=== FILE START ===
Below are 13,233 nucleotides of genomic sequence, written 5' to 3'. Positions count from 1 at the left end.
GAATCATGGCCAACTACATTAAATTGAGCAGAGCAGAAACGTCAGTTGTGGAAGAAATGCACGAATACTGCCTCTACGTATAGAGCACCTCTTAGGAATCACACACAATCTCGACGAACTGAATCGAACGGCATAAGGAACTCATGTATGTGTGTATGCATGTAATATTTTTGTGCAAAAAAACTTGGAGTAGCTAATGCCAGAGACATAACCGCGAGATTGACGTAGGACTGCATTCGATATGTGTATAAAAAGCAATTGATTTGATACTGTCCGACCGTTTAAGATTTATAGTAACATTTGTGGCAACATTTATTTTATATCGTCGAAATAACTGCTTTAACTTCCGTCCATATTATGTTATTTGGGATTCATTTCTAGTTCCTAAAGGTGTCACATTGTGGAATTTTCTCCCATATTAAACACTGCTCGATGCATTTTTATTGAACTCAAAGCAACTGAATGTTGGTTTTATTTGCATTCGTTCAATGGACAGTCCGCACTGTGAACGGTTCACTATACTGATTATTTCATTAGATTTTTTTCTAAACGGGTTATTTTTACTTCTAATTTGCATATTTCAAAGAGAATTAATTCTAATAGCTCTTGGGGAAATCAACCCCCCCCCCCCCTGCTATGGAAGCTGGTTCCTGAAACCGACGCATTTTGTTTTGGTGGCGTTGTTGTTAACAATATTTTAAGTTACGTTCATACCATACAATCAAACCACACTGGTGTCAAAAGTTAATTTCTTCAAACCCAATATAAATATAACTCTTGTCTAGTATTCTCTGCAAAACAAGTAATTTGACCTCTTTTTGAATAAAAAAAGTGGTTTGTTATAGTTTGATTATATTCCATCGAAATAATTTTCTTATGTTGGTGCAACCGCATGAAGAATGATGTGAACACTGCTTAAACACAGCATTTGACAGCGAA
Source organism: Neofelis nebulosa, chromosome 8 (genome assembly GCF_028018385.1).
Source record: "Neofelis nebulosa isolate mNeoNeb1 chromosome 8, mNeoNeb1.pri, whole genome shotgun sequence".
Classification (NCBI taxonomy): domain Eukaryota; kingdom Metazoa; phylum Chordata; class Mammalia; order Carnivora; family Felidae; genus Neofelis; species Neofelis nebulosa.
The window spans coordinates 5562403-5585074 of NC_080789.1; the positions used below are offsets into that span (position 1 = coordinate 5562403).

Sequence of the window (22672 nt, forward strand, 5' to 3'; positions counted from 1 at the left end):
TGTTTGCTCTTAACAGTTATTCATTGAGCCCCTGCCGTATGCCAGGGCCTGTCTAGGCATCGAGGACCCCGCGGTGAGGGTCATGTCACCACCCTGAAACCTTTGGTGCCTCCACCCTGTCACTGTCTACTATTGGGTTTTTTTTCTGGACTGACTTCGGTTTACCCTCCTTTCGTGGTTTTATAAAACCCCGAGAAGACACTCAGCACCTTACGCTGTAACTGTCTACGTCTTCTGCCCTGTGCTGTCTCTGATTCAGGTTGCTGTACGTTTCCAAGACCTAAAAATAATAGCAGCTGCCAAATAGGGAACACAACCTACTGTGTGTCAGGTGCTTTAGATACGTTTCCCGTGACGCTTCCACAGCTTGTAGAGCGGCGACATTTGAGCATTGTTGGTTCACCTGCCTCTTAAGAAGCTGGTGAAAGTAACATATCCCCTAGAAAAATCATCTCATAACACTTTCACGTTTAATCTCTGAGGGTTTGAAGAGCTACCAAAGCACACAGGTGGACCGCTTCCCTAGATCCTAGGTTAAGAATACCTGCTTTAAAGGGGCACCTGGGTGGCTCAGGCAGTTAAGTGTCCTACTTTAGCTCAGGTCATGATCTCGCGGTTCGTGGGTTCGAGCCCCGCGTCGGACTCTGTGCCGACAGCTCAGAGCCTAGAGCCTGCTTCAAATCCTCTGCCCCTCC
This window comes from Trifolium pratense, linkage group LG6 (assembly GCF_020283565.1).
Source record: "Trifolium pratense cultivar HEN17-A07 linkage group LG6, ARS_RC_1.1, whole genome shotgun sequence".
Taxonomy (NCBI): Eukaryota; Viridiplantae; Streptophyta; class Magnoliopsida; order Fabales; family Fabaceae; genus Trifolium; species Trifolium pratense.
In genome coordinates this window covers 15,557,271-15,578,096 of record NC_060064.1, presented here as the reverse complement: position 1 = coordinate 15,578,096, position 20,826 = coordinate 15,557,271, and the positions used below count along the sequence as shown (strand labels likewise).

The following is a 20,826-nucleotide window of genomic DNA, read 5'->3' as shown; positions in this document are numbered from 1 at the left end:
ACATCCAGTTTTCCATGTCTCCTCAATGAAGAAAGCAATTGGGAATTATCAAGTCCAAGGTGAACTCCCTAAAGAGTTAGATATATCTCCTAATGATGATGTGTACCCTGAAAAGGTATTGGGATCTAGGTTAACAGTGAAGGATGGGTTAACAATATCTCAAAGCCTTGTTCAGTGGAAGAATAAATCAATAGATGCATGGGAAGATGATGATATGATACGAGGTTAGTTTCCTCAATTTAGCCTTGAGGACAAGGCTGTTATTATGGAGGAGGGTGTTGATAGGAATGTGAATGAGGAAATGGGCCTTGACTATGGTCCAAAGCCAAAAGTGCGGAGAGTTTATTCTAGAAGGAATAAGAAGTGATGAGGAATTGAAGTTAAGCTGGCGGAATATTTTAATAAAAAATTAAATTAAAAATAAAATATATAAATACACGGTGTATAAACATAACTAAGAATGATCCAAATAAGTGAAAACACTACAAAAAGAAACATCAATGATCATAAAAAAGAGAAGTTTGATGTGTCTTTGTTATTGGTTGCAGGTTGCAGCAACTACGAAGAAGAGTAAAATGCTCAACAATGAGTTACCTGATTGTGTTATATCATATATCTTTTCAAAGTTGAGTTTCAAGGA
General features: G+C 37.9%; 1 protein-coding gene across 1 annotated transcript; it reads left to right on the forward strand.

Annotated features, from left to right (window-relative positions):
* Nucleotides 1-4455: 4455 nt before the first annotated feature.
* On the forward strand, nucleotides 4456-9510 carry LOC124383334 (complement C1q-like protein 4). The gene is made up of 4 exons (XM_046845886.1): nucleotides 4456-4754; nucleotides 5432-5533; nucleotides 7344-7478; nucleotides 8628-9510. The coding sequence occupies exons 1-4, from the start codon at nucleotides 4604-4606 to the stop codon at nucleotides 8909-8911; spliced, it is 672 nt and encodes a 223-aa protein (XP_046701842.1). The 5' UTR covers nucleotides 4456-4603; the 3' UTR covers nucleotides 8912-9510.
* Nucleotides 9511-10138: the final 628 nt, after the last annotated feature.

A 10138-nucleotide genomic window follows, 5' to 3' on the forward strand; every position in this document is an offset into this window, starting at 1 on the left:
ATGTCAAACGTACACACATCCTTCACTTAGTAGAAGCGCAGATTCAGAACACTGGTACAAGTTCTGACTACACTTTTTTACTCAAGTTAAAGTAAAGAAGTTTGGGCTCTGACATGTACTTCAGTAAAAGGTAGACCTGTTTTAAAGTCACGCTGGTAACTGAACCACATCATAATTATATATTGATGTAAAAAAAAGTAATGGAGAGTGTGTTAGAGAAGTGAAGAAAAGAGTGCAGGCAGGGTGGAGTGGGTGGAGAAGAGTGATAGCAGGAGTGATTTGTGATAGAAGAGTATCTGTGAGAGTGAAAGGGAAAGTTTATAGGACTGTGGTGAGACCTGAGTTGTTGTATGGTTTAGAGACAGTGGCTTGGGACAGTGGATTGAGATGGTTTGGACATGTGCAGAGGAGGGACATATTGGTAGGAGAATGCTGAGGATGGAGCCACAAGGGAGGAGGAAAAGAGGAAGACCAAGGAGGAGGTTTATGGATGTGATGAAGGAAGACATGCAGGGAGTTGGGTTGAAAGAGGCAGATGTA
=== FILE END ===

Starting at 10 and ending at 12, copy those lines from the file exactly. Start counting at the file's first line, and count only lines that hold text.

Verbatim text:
Source record: "Trifolium pratense cultivar HEN17-A07 linkage group LG6, ARS_RC_1.1, whole genome shotgun sequence".
Taxonomy (NCBI): Eukaryota; Viridiplantae; Streptophyta; class Magnoliopsida; order Fabales; family Fabaceae; genus Trifolium; species Trifolium pratense.
In genome coordinates this window covers 15,557,271-15,578,096 of record NC_060064.1, presented here as the reverse complement: position 1 = coordinate 15,578,096, position 20,826 = coordinate 15,557,271, and the positions used below count along the sequence as shown (strand labels likewise).